Oregon's system is apparently like ours12:  Ms. You was required to run for the judgeship to which she'd been appointed at the next general election.  That's this year.  But when she filed for the seat, in August, she STILL hadn't been living in Oregon continuously for three years.  She was still five months short of complying with the residency requirement.

But, as you might expect in a judicial election, no one caught it.  No one, that is except the neighbor lady who knew EXACTLY how long Ms. You had lived in the house in Portland because she had watched from her front porch as they unloaded Ms. You's sofa and her refrigerator and her dishes two years and seven months earlier.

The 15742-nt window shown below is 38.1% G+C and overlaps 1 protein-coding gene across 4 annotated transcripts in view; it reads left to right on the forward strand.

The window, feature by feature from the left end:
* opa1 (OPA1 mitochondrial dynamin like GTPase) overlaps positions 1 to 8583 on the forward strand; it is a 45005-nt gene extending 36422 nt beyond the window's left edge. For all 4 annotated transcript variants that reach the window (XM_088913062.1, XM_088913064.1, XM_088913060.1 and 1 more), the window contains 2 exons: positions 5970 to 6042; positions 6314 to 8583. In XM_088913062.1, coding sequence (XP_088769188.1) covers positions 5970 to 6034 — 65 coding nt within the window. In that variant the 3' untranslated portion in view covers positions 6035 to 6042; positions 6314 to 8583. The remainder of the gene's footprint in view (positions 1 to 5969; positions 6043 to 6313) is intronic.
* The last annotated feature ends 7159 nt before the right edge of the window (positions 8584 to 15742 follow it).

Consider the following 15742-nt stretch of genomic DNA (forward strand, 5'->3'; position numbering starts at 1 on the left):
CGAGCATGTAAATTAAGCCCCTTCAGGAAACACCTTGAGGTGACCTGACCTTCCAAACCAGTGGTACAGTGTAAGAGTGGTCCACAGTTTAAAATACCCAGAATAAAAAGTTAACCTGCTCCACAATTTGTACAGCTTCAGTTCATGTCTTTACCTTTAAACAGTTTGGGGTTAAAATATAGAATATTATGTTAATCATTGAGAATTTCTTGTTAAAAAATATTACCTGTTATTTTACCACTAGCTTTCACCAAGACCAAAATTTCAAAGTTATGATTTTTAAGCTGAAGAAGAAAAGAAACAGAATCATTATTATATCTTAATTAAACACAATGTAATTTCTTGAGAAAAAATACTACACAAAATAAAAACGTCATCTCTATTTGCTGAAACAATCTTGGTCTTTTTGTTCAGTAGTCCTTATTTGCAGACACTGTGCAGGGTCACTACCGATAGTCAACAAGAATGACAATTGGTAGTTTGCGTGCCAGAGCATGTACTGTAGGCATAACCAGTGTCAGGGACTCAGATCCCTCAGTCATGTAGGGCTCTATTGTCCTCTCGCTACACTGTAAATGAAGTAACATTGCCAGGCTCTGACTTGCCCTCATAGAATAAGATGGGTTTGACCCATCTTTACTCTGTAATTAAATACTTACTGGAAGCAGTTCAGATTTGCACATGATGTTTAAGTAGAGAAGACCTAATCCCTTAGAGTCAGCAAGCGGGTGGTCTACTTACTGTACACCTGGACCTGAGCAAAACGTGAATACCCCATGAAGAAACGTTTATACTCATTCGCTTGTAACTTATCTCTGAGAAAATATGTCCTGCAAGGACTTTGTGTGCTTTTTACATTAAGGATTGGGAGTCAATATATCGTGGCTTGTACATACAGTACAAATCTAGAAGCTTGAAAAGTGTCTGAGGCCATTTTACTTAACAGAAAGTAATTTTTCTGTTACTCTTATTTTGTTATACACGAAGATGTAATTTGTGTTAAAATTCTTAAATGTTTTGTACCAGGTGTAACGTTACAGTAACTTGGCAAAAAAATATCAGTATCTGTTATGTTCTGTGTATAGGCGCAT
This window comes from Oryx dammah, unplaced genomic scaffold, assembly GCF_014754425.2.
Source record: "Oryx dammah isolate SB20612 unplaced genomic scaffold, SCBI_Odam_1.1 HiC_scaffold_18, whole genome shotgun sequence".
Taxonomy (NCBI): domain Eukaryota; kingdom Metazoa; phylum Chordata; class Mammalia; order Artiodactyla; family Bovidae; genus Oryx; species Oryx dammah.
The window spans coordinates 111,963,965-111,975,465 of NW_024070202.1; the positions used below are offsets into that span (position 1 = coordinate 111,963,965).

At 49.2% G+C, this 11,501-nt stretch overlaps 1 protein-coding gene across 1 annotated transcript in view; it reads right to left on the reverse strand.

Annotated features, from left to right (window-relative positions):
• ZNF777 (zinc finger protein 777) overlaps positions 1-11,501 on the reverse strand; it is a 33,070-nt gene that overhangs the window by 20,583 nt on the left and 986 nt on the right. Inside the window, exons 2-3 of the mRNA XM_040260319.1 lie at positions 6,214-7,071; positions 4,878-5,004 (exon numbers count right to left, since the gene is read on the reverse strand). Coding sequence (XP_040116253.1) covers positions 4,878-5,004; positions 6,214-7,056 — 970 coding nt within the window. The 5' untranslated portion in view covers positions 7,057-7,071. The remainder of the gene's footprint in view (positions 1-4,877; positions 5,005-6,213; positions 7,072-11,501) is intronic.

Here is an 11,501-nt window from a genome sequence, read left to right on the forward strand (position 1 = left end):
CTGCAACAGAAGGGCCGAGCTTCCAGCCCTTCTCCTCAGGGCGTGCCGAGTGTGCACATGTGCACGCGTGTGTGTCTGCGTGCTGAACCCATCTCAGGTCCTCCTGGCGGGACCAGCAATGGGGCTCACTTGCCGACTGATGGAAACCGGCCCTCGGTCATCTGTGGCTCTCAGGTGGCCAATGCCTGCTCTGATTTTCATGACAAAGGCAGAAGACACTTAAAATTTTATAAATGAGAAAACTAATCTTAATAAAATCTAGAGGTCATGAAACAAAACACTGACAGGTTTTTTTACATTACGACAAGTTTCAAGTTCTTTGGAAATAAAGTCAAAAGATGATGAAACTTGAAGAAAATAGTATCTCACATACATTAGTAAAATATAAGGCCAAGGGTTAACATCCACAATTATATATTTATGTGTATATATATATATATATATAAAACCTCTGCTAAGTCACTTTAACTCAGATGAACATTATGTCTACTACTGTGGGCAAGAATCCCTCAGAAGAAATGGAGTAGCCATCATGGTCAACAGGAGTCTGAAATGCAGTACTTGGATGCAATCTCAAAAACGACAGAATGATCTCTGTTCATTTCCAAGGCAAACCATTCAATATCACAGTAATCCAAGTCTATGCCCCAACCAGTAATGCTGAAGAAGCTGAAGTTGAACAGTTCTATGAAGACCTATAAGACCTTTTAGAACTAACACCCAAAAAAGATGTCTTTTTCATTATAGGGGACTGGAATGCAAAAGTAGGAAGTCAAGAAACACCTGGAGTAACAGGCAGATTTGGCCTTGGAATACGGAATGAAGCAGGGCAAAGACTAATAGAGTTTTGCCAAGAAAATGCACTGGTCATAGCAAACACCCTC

Leslie Roberts knew. 

Ms. Roberts filed for the same seat eight days later, two days before the filing period closed, and sent a complaint to Oregon's secretary of state complaining that the other candidate - HER NEXT DOOR NEIGHBOR, whom she'd begged, pleaded, cajoled and importuned to return to Portland - did not meet the residency requirement for the position and was therefore ineligible to run. 

Leaving Ms. Roberts the sole candidate for the office.

Howdy, neighbor!

And sure enough, the Secretary of State conducted a 48-hour investigation13 and then ordered Youlee Yim Yee removed from the November ballot.  Ms. Roberts, who, according to the Associated Press, "has run for judge several times" and been rejected for appointment at least once that we know of, is expected to win the seat unless Mel Carnahan somehow gets into the race.

You can put away your protractor now; we're done.